Microsurgery: Transplantation and Replantation by Harry J. Buncke, MD, et al.
  Table of Contents / Chapter 45:
Direct Surgery of Traumatic Lesions of the Brachial Plexus
  First, the brachial plexus is dissected and the lesions are precisely identified, keeping in mind that supraclavicular lesions often are in continuity; then plexus root trunks are sharply cut back to healthy neural tissue with the guillotine knife of Meyer. Nerve grafting is done according to the technique of Millesi.9,11 In the past few years, this technique has been modified by the use of biologic glues (Biocol and Tissucol).37 Formerly we used two or three stitches of 9.0 and 10.0 polypropylene monofilament to suture each fascicular group. This procedure was time-consuming and somewhat damaging to perineural and neural tissue.

Our experience of gluing nerve grafts showed that results thus obtained are significantly superior to those observed after conventional suturing; gluing facilitates abutment of the nerve substance; it also minimizes handling of the nerve ends, thereby reducing unwanted mushrooming.

Short grafts, 5 to 7 cm long, are used to repair the upper trunk; surrounding tissues have a favorable influence on graft revascularization, which is obtained in a few days. Conversely, extensive lesions necessitate long grafts, 10 to 15 cm, and the tissue environment is less favorable. In these cases, we prefer to use vascularized nerve grafts. The principle of vascularized graft was developed by Taylor for the repair of large losses of substance in peripheral nerves.38 Later, Comtet16 put into use the principle of vascularized transfer of the cutaneous antebrachii medialis nerve. Birch presented a large series of plexus brachial grafts using the vascularized ulnar nerve of the forearm.39 In our protocol, we use the ulnar nerve vascularized by the collateral proximal ulnar artery originating at the brachial artery. This donor site has the advantage of not interrupting the continuity of the principal vascular axis, as is the case when the forearm ulnar nerve is used. According to the work of Lebreton, the collateral proximal ulnar artery exists in 94% of the cases.40 The vascularized graft can be used as a free graft as well as a transposed local graft. The vascularization of the graft facilitates axonal progression. Within the first 6 months after vascularized grafting, progression of the Tinel sign averages 2 mm per day. Contractions of the biceps muscle appear about the ninth month. With conventional grafts, equivalent results are not seen before the twelfth month. We have observed, however, that results obtained with conventional grafts and with vascularized grafts tended to be similar in the long run. Nevertheless, we believe that results are more consistent after vascularized grafts, as long as there is no embolization of the anastomosis. In our series of 13 cases of vascularized grafts on the brachial plexus, seven were free grafts with arteriovenous anastomosis and six were pediculized grafts. The length of the free grafts varied from 12 to 18 cm; that of the pedicled grafts varied from 23 to 26 cm. We have observed three results at M4, six at M3+, two at M3-, and two at M2.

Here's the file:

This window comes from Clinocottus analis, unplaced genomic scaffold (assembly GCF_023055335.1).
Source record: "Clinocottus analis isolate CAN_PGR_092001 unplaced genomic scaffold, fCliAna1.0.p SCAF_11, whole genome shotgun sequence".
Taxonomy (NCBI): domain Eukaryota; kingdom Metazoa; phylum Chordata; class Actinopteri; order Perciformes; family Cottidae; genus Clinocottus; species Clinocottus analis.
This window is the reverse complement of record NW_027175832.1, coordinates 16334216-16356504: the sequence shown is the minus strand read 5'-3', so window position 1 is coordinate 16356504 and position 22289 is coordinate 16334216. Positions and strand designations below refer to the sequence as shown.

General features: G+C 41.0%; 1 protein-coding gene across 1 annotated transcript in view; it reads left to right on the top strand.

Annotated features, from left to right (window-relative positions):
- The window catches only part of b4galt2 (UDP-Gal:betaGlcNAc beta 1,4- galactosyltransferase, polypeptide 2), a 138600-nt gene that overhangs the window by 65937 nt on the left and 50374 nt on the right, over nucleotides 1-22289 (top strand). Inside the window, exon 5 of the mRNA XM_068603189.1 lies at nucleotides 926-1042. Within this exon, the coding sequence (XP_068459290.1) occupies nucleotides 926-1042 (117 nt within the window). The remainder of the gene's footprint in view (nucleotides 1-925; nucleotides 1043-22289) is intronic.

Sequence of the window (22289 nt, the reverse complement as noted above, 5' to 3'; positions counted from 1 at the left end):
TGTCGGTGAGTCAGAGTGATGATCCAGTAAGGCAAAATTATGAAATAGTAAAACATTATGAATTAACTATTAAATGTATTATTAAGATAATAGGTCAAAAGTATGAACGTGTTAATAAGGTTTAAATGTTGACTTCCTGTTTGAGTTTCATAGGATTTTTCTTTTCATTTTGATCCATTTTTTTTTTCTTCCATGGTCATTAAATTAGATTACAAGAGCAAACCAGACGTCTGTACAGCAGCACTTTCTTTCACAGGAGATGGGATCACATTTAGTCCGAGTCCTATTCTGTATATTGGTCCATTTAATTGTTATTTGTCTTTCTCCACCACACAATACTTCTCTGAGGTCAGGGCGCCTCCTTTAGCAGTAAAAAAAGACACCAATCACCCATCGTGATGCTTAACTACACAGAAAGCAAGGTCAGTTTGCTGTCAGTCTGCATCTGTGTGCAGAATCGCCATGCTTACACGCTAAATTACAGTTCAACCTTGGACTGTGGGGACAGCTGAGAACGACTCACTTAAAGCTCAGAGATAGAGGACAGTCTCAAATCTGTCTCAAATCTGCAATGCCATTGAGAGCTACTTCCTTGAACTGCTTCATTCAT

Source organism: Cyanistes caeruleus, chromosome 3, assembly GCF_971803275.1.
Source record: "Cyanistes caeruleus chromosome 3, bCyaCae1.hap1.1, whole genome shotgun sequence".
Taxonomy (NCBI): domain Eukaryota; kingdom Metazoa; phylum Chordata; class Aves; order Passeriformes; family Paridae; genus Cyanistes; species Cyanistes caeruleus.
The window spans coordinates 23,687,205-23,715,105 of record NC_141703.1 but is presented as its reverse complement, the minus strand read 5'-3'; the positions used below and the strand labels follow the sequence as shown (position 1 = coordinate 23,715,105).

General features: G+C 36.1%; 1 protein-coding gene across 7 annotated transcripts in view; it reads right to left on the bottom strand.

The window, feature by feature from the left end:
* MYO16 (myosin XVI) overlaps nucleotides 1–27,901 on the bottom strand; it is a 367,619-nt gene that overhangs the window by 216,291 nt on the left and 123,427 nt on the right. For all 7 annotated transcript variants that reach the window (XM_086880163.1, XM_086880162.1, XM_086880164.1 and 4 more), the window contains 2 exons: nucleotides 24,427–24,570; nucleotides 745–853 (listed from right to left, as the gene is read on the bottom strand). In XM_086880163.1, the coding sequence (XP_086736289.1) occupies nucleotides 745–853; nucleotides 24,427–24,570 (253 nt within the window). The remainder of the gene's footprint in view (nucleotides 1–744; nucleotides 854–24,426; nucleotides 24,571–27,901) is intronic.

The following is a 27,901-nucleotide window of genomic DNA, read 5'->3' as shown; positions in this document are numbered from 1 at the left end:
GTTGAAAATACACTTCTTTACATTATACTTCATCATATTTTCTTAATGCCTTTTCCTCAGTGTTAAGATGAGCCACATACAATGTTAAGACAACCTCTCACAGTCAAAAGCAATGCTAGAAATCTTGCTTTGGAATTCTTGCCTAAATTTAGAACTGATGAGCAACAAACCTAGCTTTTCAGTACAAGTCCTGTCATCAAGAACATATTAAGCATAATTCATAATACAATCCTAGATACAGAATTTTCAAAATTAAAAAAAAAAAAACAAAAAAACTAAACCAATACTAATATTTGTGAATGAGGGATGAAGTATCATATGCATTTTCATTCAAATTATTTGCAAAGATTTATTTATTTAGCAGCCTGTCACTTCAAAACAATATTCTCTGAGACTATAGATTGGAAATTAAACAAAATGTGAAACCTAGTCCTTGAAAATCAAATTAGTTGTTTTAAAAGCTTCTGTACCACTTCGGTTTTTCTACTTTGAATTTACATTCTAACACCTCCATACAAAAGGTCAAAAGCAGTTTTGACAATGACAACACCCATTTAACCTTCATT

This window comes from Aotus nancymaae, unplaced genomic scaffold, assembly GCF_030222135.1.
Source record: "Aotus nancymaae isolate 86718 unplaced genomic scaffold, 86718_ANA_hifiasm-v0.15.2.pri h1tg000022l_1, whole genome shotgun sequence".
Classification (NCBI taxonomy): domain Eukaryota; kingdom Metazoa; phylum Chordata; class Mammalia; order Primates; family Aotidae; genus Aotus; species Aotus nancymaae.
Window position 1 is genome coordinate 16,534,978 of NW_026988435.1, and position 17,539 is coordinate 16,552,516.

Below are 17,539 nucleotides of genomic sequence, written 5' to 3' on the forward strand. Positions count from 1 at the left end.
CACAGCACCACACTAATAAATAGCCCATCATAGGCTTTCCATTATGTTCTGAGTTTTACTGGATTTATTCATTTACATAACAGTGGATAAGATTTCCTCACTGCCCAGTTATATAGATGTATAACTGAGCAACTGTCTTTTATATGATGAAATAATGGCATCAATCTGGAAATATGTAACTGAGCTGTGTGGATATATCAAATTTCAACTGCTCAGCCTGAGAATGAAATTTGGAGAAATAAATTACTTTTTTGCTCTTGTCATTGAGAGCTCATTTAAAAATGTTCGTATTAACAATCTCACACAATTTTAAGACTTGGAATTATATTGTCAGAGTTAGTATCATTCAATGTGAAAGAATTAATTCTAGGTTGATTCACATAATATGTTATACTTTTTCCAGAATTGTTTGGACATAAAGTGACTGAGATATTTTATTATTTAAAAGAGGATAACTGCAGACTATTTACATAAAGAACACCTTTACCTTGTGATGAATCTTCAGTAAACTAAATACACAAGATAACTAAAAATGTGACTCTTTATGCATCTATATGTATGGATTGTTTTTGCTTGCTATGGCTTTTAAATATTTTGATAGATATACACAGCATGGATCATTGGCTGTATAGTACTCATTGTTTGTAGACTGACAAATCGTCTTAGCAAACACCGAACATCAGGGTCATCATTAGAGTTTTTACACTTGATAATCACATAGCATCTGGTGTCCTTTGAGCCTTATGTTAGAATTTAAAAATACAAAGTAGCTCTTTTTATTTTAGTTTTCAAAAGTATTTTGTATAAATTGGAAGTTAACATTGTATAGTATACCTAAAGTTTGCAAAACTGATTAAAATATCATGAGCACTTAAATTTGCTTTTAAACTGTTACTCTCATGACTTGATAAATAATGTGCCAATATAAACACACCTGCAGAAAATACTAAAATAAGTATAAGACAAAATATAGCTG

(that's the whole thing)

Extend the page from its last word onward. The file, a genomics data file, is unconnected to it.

This technique, however, is of limited use because it implies the intradural avulsion of the C8 and T1 roots. Besides, in the event of thrombosis of the vascular anastomosis, results will be inferior to those of conventional grafts because the central part of the grafts will undergo necrosis.

Vascularized allografting is a way of getting around the problem of donor site scarcity but makes indispensable the use of immunosuppressant treatment. Studies made by Bour41 have shown that nerve regeneration is possible through vascularized allografts as long as cyclosporine is administered; interruption of the immunosuppressive treatment, however, brings about a deterioration of the graft and, consequently, of the functional condition. In the present state of experimental studies, use of these vascularized allografts is not justified because continuous postoperative immunosuppressive treatment is unacceptable in reconstructive surgery.


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